Speaking and understanding Turkish continues to be a battle. There are some days I feel like I'm winning; days when I speak to the baker and he speaks to me. I get the kind of bread in the amount I want and I manage to pay him the right amount of money the first time. We understand one another. Other days, it doesn't go so well.
A while ago I got money out of the ATM and then went into the bank to change the 100 TL notes into something smaller. I used the phrase our "teacher/translator/guide" taught me - it means broken money. I got a queer look from the teller so I waved Cam over. Between the two of us we were able to explain what we wanted using other words.
On the way home, using our Turkish/English dictionary, I discovered the problem. The word for broken is bozuk. Unfortunately the word buzuk (with dots over the u's) means "contacted, constricted, puckered, anus". So it would seem that shoddy pronunciation may have been the problem. No wonder the poor teller was puzzled by my request.
Yesterday, I went to the pharmacy in Gelibolu to see if I could buy the equivalent of Tinactin (for athletes' foot). I assumed that Turks would call what we commonly call athletes' foot something else, so before I left home, I carefully looked up the active ingredient. Then I used Google Translate to write down the symptoms of athletes' foot.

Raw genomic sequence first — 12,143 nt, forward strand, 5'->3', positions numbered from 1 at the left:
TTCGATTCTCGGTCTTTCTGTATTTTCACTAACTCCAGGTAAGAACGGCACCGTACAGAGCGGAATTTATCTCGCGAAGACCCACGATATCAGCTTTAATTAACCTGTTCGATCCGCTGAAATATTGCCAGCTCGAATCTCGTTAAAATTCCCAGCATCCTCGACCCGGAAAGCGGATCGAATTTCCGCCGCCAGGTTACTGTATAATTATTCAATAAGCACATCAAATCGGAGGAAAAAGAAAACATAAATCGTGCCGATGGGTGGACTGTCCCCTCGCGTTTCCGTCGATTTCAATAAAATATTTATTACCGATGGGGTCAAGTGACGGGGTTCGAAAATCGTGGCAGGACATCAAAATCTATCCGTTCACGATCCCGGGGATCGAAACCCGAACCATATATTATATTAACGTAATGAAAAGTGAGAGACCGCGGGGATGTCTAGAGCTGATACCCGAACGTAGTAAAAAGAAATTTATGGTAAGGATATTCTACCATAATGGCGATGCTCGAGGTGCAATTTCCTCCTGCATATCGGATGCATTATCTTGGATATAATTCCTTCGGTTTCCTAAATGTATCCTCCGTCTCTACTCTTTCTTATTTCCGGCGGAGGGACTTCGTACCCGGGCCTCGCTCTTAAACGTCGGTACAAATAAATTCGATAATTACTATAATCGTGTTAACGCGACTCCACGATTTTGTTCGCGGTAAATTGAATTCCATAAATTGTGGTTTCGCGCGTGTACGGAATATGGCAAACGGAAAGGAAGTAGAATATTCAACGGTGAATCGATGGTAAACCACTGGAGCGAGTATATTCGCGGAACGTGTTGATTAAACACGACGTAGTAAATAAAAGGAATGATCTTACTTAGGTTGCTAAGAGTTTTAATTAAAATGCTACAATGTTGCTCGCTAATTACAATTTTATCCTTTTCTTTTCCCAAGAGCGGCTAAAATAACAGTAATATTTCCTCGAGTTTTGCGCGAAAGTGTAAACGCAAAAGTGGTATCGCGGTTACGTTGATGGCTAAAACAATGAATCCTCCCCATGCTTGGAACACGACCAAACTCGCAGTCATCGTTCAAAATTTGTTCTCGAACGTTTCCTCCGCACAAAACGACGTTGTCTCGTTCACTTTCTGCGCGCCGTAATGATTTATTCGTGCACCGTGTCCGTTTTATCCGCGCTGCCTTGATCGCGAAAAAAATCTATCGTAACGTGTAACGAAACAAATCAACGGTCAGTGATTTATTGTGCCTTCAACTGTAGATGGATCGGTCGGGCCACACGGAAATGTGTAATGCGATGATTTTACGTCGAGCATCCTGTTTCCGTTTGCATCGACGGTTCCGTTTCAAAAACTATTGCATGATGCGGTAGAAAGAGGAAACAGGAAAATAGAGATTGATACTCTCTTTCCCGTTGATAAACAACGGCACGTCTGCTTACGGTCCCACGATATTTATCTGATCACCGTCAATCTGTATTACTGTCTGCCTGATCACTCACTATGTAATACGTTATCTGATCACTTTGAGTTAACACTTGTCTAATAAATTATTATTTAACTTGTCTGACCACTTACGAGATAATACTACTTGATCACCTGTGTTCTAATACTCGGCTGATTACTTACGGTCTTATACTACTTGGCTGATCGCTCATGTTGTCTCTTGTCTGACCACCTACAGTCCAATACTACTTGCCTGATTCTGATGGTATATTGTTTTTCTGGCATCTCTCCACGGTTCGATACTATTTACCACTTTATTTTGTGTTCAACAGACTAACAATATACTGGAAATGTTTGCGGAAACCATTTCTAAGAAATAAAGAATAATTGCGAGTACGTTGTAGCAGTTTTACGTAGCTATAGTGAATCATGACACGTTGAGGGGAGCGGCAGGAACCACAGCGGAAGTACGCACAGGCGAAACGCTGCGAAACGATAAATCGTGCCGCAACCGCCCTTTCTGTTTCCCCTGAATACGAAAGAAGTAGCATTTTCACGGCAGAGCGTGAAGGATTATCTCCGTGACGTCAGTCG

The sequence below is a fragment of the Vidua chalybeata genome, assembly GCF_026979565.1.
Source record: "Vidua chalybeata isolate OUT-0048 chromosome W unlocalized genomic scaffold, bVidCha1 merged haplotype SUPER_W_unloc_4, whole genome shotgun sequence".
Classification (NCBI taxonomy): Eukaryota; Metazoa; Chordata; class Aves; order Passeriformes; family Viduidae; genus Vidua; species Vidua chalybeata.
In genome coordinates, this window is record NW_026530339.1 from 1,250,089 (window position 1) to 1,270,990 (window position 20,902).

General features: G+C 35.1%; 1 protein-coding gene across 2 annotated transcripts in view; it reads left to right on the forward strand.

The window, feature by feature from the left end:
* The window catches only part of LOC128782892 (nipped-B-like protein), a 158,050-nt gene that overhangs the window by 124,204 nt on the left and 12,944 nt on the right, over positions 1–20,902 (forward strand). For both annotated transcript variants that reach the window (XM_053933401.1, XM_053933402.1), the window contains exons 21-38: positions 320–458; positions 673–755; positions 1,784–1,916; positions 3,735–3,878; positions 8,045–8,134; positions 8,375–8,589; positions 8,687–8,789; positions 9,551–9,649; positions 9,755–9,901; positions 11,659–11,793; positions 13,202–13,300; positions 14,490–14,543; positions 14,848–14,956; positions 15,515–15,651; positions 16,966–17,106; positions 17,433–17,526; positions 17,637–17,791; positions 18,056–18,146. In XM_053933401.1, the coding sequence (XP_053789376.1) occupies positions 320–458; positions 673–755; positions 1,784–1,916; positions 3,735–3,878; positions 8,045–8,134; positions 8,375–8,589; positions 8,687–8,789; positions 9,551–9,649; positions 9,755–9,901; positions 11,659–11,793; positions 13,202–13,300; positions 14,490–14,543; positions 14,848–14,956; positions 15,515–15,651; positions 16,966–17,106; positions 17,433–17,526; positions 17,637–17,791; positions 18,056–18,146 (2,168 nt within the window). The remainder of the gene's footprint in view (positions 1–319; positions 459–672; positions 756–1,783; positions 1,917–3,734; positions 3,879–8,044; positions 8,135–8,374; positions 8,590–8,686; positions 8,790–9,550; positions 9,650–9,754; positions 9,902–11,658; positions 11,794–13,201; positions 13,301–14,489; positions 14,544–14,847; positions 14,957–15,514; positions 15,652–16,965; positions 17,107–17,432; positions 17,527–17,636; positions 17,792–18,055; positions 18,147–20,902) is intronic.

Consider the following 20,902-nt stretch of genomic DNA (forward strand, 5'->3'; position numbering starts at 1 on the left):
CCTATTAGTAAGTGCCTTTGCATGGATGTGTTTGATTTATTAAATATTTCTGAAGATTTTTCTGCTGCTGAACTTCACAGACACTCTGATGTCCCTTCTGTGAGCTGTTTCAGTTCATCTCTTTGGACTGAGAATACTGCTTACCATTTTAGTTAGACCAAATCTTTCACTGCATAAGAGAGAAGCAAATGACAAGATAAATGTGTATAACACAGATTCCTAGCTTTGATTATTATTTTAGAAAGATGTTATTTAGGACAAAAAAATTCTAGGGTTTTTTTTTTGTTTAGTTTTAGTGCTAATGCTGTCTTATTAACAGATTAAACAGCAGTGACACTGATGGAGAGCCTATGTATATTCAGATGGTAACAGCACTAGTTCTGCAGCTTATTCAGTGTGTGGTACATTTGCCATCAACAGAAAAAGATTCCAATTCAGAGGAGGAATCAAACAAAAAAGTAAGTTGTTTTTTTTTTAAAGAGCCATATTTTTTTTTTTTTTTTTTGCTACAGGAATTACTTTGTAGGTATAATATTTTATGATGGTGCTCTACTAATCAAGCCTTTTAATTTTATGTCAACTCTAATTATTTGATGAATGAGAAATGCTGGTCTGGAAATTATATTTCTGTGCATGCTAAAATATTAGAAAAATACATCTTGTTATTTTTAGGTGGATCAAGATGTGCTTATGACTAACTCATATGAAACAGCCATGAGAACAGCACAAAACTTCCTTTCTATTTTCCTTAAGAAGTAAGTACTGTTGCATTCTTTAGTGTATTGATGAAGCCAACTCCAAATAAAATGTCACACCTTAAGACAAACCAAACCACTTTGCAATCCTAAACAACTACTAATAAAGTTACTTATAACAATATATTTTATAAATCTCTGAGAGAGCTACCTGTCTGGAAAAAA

Into the pharmacy, I went with my handwritten note in English and Turkish. The pharmacist read my note - looked up the active ingredient and sold me ... Tinactin! I still don't know what the Turks commonly call athletes' foot but at least I have the cure. Most people in Turkey with a university education speak good quality English, so it was likely possible to get the same result by asking in English, but it seems good manners to try to use their language.
We went out for supper afterwards. The children all ordered in Turkish for themselves last night and were rewarded by the waiter with a big grin. So it was a good day.